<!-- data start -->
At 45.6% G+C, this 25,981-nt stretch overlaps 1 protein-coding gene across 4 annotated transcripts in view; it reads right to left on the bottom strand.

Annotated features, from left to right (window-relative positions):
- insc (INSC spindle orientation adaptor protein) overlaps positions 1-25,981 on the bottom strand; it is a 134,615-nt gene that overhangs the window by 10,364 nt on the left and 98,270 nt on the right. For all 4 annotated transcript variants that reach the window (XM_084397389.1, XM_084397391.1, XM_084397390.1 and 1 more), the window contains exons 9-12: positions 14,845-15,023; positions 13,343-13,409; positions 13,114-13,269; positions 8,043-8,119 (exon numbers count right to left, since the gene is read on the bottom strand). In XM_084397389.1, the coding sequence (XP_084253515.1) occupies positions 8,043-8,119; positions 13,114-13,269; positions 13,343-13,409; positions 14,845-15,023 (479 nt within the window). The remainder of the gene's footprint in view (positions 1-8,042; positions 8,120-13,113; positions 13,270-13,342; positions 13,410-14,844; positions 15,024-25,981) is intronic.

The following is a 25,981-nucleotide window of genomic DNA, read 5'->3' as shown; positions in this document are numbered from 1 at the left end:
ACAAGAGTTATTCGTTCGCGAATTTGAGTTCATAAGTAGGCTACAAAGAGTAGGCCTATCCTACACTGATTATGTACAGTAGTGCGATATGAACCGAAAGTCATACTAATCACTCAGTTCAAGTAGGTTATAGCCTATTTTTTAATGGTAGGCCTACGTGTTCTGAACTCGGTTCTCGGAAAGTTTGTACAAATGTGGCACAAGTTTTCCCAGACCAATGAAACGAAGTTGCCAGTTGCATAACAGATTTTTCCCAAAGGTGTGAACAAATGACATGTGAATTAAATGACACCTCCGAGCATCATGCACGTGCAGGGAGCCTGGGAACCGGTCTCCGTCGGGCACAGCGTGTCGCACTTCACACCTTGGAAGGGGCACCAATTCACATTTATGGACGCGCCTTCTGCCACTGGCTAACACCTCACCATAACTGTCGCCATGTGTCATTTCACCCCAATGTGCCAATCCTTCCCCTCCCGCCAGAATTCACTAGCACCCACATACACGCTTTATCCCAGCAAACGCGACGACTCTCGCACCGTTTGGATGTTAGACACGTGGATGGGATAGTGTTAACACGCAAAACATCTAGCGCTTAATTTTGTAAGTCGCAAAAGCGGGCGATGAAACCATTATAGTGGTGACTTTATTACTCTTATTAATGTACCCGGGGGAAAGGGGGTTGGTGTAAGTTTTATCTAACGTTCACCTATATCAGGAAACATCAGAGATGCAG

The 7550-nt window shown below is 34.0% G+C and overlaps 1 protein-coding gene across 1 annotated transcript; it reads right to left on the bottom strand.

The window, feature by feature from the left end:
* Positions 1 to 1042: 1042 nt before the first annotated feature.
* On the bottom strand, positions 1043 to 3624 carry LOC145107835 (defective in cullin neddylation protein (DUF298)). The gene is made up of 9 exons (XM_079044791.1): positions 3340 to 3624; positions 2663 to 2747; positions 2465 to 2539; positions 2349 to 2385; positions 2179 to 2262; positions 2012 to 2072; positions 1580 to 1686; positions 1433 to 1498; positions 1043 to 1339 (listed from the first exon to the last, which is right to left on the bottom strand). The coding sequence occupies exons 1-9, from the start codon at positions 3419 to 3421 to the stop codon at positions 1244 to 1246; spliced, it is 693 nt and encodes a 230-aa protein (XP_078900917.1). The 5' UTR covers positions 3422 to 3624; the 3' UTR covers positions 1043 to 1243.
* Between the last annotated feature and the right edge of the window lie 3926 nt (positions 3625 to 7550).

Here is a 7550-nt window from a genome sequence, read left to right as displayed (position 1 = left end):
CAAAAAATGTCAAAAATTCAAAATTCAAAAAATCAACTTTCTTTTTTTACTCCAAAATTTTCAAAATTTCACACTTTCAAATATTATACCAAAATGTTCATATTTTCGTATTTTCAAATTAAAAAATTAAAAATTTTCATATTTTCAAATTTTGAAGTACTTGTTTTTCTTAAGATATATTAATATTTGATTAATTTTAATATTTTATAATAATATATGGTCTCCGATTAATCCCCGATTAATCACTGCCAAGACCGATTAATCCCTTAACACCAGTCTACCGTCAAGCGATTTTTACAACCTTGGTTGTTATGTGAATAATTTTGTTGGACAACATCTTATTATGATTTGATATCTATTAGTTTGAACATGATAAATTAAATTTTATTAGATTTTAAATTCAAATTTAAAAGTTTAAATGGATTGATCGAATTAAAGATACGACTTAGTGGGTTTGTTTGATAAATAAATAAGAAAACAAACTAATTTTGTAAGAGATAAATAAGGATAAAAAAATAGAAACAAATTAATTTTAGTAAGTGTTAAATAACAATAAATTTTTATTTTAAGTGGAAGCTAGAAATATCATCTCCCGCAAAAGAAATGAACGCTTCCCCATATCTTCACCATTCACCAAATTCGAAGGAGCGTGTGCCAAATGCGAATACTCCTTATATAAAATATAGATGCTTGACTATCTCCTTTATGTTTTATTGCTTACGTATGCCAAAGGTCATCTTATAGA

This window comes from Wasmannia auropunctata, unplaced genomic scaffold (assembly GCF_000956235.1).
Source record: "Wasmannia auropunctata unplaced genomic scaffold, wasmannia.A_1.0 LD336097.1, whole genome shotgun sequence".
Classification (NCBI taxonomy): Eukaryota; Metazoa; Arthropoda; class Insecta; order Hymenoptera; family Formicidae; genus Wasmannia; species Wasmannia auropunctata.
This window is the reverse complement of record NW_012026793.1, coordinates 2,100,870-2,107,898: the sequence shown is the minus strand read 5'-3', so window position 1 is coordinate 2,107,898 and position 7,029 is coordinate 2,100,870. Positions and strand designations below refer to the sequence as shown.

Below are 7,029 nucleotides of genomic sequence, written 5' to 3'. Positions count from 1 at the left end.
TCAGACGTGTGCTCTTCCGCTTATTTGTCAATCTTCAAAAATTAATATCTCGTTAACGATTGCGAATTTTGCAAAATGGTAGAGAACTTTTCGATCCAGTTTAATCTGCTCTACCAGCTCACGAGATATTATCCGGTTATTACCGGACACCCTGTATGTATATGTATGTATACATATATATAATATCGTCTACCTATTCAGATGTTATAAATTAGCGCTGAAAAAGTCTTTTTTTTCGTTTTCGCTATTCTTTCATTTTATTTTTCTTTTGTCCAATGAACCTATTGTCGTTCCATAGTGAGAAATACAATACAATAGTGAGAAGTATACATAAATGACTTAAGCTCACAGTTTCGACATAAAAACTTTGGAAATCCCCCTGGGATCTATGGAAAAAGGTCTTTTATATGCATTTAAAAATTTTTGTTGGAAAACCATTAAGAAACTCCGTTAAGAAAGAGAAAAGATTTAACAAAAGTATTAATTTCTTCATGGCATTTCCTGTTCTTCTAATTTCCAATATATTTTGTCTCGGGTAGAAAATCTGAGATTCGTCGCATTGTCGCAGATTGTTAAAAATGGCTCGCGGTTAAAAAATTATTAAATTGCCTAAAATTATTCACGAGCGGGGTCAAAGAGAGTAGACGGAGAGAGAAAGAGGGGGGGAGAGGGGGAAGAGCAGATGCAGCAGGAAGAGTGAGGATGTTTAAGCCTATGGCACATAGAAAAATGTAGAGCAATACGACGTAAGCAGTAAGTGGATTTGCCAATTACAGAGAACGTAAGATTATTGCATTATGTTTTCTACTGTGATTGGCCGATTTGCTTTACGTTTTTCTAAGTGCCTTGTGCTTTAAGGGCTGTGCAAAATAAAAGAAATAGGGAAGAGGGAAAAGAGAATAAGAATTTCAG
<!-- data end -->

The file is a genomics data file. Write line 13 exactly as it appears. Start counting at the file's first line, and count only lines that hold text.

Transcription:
This window comes from Wasmannia auropunctata, unplaced genomic scaffold (assembly GCF_000956235.1).